Basically you have some days in the week where you eat nothing or very little (600 calories for a man, 500 for a woman). I am trying the 5:2 method, where I eat normally most days but on two (separated) days eat very little. I have only been doing it since I saw an article in the Sunday Times (UK) Magazine dated 3rd November, and it seems to have shifted some pounds already just in that one month. My not-very-scientific meal selection for my fast days is something like a banana for breakfast, and half a tin of baked beans and an egg on toast in the evening. No big meal and no chocolate, cookies, alcohol etc., though I do have milk in my various teas and coffees as normal.

    It is said to have various benefits, losing weight being just one incidental one. Its advantage for undisciplined people like me is that it is not very onerous. Keeping to a diet/maintaining portion control/cutting down a little bit everywhere every single day for months on end is a commitment and a drag, and especially if you cook yourself and are tempted to peel just one more potato. But having five days a week where you basically eat as normal, intertwined with just a couple of days off where you eat little or nothing is, for me anyway, simple and easy to keep to. My days off are Monday and Thursday, so you find that you’re going 36 hours eating not too much (say, Wednesday evening to Friday morning) and feeling trimmer for it.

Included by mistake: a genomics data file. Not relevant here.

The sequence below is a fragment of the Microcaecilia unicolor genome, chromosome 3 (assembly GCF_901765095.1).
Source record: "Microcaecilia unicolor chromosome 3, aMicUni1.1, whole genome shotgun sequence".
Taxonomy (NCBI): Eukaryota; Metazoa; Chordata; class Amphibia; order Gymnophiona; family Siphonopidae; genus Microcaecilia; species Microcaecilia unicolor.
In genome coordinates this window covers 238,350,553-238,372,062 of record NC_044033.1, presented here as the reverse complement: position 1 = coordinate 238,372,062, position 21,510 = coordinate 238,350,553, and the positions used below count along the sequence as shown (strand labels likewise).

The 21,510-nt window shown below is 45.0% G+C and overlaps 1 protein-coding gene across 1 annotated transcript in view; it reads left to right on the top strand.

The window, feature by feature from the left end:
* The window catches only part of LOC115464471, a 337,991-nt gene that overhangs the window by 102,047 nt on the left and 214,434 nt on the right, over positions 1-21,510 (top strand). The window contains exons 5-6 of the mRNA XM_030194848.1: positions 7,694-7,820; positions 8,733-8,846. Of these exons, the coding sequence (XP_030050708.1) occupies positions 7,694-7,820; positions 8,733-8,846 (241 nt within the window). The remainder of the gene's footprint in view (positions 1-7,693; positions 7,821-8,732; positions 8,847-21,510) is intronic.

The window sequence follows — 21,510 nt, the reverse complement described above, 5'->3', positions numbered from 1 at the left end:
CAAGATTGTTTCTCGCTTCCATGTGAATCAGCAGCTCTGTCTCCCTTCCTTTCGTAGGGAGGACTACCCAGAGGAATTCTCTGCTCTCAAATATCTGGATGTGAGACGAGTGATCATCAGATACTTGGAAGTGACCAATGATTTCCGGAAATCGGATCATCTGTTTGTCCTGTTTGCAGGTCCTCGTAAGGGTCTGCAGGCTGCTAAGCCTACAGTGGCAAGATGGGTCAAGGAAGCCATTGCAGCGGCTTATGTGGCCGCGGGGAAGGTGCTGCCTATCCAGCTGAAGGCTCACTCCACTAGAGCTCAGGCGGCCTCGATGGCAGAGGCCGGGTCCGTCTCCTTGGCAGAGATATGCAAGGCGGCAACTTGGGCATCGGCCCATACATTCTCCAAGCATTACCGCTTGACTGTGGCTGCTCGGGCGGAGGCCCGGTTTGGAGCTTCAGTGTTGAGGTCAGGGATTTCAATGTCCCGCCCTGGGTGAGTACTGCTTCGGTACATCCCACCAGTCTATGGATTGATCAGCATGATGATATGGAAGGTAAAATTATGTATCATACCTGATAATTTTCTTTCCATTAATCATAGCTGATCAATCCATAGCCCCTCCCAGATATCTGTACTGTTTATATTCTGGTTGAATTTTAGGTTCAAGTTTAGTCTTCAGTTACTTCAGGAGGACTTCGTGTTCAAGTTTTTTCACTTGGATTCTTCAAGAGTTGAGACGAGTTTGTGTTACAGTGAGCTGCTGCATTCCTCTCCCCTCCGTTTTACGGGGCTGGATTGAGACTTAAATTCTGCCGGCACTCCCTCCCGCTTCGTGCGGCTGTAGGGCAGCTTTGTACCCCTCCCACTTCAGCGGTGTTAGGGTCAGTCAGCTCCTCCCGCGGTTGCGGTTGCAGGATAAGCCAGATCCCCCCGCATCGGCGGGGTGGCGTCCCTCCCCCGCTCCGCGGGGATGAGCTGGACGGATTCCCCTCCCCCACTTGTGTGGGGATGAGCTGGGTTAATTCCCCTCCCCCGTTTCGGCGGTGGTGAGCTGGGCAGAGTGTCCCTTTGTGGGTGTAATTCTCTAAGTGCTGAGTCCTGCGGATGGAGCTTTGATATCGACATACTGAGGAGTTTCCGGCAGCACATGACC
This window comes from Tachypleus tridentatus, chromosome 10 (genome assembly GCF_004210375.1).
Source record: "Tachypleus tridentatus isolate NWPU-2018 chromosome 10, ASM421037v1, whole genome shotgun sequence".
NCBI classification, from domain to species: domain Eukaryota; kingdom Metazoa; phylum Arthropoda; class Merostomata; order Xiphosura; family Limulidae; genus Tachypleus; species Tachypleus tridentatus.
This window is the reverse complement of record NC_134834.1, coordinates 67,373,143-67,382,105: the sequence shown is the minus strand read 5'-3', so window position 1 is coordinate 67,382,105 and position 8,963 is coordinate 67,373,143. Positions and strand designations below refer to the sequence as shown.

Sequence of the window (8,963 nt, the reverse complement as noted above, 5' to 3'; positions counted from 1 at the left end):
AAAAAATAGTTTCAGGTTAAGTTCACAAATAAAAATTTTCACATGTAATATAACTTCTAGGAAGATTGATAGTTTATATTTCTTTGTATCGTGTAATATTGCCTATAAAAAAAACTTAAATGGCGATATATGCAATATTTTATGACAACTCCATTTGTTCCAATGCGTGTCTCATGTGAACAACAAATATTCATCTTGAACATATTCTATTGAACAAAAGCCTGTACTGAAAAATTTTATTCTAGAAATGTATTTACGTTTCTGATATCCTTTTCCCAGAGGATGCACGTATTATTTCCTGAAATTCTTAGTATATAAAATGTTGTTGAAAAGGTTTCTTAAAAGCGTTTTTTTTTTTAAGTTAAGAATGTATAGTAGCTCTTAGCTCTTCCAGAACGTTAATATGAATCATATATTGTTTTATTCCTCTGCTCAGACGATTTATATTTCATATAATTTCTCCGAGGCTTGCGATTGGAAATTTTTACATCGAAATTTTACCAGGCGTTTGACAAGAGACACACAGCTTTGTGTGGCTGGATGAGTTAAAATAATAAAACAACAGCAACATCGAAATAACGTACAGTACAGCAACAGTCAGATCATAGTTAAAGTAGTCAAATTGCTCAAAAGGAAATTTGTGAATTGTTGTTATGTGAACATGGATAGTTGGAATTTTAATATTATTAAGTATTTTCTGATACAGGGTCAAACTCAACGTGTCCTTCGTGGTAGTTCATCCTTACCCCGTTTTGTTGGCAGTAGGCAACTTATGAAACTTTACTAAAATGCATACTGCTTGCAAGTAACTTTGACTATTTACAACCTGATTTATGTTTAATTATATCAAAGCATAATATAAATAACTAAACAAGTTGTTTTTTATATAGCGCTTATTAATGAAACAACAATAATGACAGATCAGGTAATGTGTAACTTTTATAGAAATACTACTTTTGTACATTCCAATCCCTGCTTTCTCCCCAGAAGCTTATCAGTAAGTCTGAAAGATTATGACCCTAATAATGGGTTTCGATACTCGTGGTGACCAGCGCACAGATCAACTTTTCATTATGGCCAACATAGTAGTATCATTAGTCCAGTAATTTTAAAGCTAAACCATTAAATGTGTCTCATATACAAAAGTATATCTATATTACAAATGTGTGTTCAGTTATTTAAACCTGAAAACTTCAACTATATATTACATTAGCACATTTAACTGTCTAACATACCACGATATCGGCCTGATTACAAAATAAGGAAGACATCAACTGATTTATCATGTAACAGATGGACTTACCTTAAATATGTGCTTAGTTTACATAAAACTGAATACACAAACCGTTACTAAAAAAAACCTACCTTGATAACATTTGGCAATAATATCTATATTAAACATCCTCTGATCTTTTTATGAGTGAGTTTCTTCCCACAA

Maybe not suitable if you are a high-energy athlete and so on.

  55. In the article linked to above Mosley says : “I stuck to this diet for 5 weeks, during which time I lost nearly a stone”; a stone is 14 pounds.

  56. @RJW: You aren’t going to see me giving you a shocked look. Barbell training is a cornerstone of my exercise regime. There’s really nothing like it for building up lots of usable strength. However, if you go with Rippetoe’s dietary suggestions, you’ll put on a decent amount fat with your muscle. Although, maintaining extra muscle mass requires more calories per day to do nothing, so losing down the road is not as hard. Plus, it’s also fun to be able to lift stupid amounts of weight. I highly suggest it for geeks of all stripes.

    With one caveat: get a good coach for the first few weeks. Rippetoe’s book is good, but that “properly” in the phrase “properly executed deadlift” is pretty critical. I pulled my lower back due to misunderstanding the DL chapter, a bad coach* and not being able to look at my form from the outside.